£30000 - £55000 per annum: Recruitment Genius: Why not be in charge of your ow...

Recruitment Genius: Business Operations Manager

£25000 - £30000 per annum: Recruitment Genius: This organisation based in Peac...

Recruitment Genius: Sales Executive - OTE £43,000

£20000 - £43000 per annum: Recruitment Genius: This successful and rapidly gro...

Day In a Page

Solved after 200 years: the mysterious deaths of 3,000 soldiers from Napoleon's army

Solved after 200 years

The mysterious deaths of 3,000 soldiers from Napoleon's army
Every regional power has betrayed the Kurds so Turkish bombing is no surprise

Robert Fisk on the Turkey conflict

Every regional power has betrayed the Kurds so Turkish bombing is no surprise
Investigation into wreck of unidentified submarine found off the coast of Sweden

Sunken sub

Investigation underway into wreck of an unidentified submarine found off the coast of Sweden
Instagram and Facebook have 'totally changed' the way people buy clothes

Age of the selfie

Instagram and Facebook have 'totally changed' the way people buy clothes
Not so square: How BBC's Bloomsbury saga is sexing up the period drama

Not so square

How Virginia Woolf saga is sexing up the BBC period drama
Rio Olympics 2016: The seven teenagers still carrying a torch for our Games hopes

Still carrying the torch

The seven teenagers given our Olympic hopes
The West likes to think that 'civilisation' will defeat Isis, but history suggests otherwise

The West likes to think that 'civilisation' will defeat Isis...

...but history suggests otherwise
The bald truth: How one author's thinning hair made him a Wayne Rooney sympathiser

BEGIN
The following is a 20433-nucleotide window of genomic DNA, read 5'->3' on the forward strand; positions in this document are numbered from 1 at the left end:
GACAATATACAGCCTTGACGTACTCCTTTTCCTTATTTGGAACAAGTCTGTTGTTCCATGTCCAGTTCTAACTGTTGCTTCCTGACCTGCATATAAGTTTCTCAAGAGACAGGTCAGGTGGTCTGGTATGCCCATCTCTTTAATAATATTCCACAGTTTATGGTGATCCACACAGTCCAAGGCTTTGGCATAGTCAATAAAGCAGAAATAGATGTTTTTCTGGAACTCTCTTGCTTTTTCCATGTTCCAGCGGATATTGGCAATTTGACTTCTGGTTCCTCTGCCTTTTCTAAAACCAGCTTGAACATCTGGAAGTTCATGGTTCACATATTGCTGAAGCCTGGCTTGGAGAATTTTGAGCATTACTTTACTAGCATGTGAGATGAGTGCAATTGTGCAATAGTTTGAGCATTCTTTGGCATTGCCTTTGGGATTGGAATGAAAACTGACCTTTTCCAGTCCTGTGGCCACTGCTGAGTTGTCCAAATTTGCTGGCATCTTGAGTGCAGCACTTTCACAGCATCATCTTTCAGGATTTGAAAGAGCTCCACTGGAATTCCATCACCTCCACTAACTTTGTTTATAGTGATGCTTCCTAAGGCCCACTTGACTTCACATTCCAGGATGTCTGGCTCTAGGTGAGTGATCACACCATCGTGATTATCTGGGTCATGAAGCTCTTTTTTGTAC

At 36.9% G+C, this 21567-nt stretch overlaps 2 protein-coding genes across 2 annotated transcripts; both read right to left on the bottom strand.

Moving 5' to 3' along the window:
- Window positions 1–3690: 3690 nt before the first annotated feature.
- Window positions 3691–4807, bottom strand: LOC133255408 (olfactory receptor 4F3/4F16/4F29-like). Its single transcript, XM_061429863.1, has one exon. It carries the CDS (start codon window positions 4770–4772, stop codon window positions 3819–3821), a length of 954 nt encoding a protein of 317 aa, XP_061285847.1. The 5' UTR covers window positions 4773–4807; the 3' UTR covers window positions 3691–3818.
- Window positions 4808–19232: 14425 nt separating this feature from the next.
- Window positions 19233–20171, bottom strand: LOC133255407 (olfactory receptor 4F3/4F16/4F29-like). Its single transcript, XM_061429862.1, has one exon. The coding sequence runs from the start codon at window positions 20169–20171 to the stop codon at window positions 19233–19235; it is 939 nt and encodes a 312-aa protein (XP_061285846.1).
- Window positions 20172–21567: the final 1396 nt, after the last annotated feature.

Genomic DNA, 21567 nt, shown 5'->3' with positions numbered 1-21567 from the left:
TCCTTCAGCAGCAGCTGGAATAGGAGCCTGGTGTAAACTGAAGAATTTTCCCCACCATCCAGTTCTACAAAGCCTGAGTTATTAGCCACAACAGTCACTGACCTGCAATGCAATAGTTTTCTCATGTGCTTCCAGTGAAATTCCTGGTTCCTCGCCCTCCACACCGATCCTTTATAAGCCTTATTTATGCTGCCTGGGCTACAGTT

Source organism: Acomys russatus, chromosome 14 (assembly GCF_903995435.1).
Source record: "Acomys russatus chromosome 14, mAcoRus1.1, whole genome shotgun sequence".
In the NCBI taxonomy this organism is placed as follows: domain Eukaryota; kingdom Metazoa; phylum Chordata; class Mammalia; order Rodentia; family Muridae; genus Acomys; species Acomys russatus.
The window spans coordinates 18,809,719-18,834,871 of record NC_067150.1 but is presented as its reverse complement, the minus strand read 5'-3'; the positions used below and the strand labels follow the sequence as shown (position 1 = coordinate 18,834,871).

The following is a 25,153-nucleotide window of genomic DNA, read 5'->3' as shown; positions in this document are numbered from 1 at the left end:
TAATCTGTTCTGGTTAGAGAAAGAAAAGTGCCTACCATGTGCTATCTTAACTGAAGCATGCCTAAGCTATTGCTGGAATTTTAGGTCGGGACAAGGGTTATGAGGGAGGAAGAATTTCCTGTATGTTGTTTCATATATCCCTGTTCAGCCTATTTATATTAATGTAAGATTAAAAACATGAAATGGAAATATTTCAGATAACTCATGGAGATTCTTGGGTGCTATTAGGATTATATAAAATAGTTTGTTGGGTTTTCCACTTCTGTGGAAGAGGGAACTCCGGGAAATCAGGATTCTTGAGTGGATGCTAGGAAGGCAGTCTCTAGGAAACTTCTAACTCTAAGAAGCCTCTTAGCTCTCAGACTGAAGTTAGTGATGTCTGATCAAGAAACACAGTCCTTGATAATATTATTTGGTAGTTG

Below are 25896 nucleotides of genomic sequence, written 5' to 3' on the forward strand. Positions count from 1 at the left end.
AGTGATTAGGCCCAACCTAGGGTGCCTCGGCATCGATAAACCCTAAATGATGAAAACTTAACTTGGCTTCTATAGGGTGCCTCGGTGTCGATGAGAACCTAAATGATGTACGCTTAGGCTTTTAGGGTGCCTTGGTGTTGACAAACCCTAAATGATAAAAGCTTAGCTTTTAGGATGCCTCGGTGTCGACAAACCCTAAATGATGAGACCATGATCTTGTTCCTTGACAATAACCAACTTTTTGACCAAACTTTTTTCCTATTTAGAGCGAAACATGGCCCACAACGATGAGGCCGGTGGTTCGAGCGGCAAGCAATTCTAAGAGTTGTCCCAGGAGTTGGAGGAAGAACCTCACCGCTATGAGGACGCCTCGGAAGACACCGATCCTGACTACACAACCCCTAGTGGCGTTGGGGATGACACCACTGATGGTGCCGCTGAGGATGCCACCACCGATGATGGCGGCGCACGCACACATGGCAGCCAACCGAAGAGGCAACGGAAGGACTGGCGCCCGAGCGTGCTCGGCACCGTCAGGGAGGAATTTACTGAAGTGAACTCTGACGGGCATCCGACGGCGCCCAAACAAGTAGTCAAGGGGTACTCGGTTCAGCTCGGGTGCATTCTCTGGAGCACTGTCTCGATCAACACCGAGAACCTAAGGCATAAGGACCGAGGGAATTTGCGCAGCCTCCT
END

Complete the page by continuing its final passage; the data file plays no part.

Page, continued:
The bald truth

How thinning hair made me a Wayne Rooney sympathiser
Froome wins second Tour de France after triumphant ride into Paris with Team Sky

Tour de France 2015

Froome rides into Paris to win historic second Tour
Fifteen years ago, Concorde crashed, and a dream died. Today, the desire to travel faster than the speed of sound is growing once again

A new beginning for supersonic flight?

Concorde's successors are in the works 15 years on from the Paris crash
I would never quit Labour, says Liz Kendall

I would never quit party, says Liz Kendall

Latest on the Labour leadership contest
Froome seals second Tour de France victory

Never mind Pinot, it’s bubbly for Froome

Second Tour de France victory all but sealed
Oh really? How the 'lowest form of wit' makes people brighter and more creative

The uses of sarcasm

'Lowest form of wit' actually makes people brighter and more creative
A magazine editor with no vanity, and lots of flair

No vanity, but lots of flair

A tribute to the magazine editor Ingrid Sischy
Foraging: How the British rediscovered their taste for chasing after wild food

In praise of foraging

How the British rediscovered their taste for wild food